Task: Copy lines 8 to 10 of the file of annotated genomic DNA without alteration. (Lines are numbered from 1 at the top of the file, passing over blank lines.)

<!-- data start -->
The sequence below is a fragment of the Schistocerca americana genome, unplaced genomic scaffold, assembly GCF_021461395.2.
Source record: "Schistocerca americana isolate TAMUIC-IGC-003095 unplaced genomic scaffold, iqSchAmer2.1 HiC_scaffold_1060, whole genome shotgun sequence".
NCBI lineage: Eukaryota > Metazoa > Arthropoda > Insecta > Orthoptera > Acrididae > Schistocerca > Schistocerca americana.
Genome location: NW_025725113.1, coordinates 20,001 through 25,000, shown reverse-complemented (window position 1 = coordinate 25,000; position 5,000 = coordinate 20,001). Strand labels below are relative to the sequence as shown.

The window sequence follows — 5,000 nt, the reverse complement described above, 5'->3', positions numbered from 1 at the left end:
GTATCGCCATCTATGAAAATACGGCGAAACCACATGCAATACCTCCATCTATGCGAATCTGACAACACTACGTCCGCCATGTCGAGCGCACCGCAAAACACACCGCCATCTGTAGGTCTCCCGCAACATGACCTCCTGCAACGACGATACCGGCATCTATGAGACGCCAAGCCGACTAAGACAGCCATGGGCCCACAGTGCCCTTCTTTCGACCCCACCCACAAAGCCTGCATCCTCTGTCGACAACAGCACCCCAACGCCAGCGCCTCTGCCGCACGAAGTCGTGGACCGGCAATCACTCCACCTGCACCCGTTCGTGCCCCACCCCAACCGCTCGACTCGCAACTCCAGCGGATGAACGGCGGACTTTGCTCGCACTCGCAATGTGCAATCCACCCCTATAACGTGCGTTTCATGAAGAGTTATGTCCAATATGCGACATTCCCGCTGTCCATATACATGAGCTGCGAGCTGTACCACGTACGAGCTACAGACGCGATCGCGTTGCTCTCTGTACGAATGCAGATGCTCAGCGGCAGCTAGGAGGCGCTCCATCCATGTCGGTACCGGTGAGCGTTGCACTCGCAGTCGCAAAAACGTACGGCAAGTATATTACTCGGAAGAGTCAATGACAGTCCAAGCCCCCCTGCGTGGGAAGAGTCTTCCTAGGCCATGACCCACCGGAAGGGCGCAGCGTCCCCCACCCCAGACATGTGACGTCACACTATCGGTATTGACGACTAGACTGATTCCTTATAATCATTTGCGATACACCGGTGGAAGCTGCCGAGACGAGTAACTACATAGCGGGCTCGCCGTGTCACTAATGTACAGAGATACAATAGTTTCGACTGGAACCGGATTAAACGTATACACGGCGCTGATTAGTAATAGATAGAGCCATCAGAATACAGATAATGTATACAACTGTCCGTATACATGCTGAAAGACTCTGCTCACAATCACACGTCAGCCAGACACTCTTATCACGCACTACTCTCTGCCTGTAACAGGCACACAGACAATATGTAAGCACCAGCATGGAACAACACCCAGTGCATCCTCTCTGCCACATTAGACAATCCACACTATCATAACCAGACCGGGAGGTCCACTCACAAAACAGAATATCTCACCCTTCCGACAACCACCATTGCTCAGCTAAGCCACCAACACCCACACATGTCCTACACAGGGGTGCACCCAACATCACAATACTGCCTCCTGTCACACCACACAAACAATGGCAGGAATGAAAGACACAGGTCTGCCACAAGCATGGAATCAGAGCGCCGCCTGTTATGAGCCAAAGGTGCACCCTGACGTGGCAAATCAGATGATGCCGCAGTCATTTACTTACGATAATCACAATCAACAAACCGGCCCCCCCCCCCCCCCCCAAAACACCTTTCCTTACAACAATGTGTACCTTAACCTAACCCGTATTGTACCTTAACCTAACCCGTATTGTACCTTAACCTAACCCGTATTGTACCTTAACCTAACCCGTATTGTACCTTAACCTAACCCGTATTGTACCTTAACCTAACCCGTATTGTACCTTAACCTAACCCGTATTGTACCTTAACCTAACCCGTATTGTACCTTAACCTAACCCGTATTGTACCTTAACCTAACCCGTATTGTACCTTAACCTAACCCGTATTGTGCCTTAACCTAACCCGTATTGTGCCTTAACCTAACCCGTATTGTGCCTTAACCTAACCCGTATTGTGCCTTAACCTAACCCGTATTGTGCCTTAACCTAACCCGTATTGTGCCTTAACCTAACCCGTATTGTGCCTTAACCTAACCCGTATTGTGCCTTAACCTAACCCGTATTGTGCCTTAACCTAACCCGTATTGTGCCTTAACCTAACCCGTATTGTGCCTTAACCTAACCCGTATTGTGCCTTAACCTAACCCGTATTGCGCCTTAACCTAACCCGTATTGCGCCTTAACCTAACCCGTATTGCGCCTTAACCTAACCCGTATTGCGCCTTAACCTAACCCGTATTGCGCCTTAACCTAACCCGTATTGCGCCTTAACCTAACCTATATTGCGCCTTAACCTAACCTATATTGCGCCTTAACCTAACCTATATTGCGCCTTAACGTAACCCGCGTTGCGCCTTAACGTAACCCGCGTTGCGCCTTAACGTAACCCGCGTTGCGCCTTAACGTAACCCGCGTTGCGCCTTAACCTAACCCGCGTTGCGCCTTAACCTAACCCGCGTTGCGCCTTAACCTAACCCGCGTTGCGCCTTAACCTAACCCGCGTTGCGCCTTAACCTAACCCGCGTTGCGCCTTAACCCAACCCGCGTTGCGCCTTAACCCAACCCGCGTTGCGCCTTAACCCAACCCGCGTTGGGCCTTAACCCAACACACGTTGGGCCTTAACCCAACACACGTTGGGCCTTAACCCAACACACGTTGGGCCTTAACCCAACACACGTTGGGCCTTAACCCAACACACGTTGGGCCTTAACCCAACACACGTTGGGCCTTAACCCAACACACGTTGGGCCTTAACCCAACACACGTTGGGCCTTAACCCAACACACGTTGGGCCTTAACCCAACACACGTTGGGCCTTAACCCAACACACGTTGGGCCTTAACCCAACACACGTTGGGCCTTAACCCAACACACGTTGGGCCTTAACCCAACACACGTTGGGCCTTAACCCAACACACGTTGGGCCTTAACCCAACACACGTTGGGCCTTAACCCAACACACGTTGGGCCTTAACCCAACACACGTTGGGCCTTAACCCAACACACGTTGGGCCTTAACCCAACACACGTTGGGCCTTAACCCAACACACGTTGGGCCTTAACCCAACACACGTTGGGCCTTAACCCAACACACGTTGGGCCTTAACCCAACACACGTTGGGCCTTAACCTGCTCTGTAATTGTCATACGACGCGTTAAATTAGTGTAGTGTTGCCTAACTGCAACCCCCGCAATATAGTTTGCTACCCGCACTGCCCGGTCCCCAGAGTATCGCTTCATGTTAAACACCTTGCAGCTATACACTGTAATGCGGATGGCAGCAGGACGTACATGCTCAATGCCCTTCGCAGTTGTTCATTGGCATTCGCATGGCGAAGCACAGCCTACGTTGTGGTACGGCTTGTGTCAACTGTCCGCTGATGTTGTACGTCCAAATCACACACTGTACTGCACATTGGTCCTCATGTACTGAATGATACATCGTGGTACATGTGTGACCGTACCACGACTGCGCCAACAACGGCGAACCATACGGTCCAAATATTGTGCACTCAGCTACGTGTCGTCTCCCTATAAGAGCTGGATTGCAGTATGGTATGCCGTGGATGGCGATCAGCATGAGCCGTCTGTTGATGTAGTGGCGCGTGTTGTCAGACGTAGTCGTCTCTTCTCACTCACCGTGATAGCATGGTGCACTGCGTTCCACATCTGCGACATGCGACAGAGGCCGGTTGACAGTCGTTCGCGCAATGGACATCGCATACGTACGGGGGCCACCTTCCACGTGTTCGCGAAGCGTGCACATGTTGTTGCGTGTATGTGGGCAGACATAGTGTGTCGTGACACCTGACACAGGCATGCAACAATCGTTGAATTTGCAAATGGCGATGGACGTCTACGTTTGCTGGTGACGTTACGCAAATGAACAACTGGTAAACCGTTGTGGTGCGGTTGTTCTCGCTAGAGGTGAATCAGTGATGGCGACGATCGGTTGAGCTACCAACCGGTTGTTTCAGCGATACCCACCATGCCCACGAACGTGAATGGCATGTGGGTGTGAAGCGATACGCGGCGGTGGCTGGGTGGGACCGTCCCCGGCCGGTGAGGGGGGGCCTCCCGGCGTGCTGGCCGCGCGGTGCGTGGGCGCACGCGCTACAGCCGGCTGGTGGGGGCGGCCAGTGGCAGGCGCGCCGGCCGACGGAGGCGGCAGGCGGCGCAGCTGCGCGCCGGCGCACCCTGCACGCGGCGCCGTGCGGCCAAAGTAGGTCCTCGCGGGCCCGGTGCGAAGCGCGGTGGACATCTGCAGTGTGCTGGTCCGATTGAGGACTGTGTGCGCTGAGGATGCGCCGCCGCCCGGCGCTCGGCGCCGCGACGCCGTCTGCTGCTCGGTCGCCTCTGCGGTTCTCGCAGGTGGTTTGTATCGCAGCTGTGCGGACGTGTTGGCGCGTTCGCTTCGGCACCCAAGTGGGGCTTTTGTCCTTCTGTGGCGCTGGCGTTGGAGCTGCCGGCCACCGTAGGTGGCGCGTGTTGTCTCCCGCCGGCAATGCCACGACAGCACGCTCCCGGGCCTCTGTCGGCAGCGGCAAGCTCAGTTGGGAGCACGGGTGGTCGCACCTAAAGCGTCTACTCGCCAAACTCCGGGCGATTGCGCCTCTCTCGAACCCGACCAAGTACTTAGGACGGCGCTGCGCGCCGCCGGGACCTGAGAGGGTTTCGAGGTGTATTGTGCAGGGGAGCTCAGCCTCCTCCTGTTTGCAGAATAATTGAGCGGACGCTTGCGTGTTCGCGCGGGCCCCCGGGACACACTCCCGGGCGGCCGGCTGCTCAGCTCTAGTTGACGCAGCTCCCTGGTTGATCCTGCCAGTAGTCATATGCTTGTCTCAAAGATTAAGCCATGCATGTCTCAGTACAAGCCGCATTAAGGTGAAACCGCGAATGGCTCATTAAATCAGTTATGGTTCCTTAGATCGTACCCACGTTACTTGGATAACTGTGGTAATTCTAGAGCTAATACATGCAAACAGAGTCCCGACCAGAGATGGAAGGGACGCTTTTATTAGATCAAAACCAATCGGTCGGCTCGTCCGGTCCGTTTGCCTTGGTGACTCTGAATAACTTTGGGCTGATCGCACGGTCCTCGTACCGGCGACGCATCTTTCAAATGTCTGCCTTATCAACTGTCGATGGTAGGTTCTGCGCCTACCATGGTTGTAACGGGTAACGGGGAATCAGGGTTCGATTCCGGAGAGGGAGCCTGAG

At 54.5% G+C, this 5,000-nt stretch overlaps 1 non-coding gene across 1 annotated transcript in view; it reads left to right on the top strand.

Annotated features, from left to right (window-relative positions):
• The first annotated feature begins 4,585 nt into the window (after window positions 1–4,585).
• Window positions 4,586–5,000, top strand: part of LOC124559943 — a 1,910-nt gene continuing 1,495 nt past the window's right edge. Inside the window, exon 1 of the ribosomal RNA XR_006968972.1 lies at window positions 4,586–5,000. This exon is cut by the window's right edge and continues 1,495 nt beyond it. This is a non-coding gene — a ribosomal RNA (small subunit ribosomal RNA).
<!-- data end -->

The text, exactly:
Annotated features, from left to right (window-relative positions):
• The first annotated feature begins 4,585 nt into the window (after window positions 1–4,585).
• Window positions 4,586–5,000, top strand: part of LOC124559943 — a 1,910-nt gene continuing 1,495 nt past the window's right edge. Inside the window, exon 1 of the ribosomal RNA XR_006968972.1 lies at window positions 4,586–5,000. This exon is cut by the window's right edge and continues 1,495 nt beyond it. This is a non-coding gene — a ribosomal RNA (small subunit ribosomal RNA).